restore: the legs program

weeks three through six: building foot and leg strength

four weeks of training – three through six:

Assuming your two-weeks of preparation training and learning and practice have gone well, you should be ready to up your game a bit with the next block of training. 

If you need to, don’t hesitate to take an extra week (or two) to ensure you have done all that’s required to set yourself up for success with this upcoming block.

There’s no rush. This is truly a lifetime of learning and training. Get it right. The first time.

Even under perfect circumstances, you’re liable to come to these skills time and again. 

Are you a runner? If so, listen up.

When I program for the runners I coach, I usually dictate that these kinds of exercises and training sessions be completed AFTER a run. Not before.


  • For most run training, you want to be fresh and ready to get the most from the session. That means being rested, not tired from strength work.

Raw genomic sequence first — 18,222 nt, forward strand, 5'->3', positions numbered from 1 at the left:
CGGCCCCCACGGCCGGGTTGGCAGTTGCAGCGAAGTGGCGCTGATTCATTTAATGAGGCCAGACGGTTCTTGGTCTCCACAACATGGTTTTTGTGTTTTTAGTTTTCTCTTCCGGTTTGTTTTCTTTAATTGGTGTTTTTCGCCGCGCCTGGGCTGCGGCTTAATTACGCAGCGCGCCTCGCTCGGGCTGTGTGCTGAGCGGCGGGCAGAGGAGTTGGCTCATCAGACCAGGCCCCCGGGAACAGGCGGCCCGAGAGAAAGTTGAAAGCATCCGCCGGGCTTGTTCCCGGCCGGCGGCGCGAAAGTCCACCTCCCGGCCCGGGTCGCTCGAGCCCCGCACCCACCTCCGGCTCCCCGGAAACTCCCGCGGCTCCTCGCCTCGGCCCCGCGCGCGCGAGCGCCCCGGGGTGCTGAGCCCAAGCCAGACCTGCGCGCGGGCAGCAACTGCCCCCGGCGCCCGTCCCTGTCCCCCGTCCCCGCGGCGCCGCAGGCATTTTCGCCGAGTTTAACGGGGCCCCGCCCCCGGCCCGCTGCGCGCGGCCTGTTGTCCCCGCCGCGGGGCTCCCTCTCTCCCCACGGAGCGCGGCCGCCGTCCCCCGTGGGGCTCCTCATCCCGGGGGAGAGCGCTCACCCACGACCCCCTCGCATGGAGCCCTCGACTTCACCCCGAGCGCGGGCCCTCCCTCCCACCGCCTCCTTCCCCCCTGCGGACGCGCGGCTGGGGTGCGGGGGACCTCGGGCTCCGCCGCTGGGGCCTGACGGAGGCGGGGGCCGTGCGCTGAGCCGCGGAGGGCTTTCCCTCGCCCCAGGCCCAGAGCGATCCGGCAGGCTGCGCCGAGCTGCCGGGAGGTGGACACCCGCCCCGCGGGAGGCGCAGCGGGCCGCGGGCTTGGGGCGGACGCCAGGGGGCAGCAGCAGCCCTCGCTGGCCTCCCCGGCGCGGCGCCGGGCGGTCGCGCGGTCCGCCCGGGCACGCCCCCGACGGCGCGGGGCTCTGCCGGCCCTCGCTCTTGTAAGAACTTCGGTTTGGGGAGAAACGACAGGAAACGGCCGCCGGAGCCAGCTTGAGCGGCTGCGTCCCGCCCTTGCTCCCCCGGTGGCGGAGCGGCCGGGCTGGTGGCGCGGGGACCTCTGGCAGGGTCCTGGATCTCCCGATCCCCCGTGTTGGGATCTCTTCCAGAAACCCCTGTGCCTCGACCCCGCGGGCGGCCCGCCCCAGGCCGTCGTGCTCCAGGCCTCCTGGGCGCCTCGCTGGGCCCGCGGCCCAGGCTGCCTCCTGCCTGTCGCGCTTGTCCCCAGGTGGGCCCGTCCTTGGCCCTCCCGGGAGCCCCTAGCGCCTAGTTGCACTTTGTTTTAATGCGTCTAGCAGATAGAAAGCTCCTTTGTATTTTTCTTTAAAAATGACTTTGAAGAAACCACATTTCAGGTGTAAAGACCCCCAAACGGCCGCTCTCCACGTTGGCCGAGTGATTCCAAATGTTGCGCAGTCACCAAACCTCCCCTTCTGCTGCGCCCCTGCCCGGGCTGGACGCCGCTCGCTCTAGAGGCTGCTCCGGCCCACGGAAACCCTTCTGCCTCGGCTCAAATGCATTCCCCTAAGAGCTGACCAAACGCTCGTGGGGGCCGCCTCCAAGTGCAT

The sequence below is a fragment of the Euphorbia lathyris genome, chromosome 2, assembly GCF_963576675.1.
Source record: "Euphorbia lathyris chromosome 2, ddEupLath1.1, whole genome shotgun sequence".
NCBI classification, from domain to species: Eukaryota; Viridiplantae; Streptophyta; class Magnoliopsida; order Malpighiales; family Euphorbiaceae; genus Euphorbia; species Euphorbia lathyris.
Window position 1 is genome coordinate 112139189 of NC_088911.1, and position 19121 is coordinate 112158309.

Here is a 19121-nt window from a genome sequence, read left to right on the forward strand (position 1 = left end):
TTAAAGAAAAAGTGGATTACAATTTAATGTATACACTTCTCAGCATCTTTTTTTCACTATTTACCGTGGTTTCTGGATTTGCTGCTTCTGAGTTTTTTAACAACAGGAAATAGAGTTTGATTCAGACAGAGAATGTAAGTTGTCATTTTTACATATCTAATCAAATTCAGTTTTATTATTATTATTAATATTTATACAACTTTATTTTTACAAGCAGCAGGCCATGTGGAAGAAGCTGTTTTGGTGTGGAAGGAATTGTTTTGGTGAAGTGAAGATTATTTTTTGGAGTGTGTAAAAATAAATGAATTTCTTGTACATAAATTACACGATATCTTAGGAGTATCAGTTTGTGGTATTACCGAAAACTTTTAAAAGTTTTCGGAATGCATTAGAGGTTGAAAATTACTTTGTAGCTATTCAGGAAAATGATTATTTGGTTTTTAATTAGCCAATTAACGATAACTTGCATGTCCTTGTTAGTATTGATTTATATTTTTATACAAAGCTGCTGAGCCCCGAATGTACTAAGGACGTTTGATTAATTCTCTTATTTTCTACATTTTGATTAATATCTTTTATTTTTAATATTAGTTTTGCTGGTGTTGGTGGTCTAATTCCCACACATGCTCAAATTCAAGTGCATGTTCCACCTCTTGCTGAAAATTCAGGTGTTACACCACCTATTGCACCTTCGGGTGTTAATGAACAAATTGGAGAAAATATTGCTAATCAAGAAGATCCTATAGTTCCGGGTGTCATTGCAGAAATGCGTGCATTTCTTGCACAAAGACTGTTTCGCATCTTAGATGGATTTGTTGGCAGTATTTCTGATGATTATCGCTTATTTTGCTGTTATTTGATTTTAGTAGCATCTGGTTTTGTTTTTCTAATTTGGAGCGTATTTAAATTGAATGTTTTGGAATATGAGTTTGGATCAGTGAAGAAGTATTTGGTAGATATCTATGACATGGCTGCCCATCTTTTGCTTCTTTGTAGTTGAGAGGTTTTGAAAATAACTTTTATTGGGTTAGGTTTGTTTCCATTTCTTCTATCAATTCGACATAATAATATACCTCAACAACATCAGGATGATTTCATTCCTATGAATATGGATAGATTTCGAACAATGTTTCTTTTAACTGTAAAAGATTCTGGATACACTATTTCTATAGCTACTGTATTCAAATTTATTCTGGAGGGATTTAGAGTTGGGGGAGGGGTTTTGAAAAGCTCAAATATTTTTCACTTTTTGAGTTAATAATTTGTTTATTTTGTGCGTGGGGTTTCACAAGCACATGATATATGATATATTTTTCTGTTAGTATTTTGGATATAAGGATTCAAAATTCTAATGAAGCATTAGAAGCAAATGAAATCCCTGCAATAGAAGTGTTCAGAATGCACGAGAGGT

• As a result, the post-run training period is the ideal time to strength train. I recommend you get RIGHT TO IT right after your run.
  • That approach has multiple benefits: 1. allowing you to keep your momentum going without delay, and 2. Maximizing recovery AFTER training.

If in doubt, wait and do it later on the same day. Or wait until the next day. Train smart!

To hear a quick overview of weeks 3 to 6, watch and listen in!

Week 3 and Week 4

If you would like to print a PDF of your training for weeks 3 and 4, CLICK HERE!

Week 5 and Week 6

If you would like to print a PDF of your training for weeks 5 and 6, CLICK HERE!

The Optimal Warm-Up: 


Depending on what you are doing prior to getting into this training, a warm-up could have a significant impact on how you feel and the overall success of the training session.

As always, you have some options:

  • Starting with some light mobility work to get the blood flowing and joints moving is almost never a bad idea. This will be more important if you’ve been sedentary prior to the session – sitting at your desk perhaps? Or rising early to train out of bed.
  • A more dynamic warm-up might include some activities which mirror the exercise itself but at a lighter intensity, such as doing bodyweight RFESS prior to embarking on the actual strength set.
  • You could also do some Clock Lunge Series or something similar. You’ll find that video in the Performance Portal under “Follow Along with Coach Al.”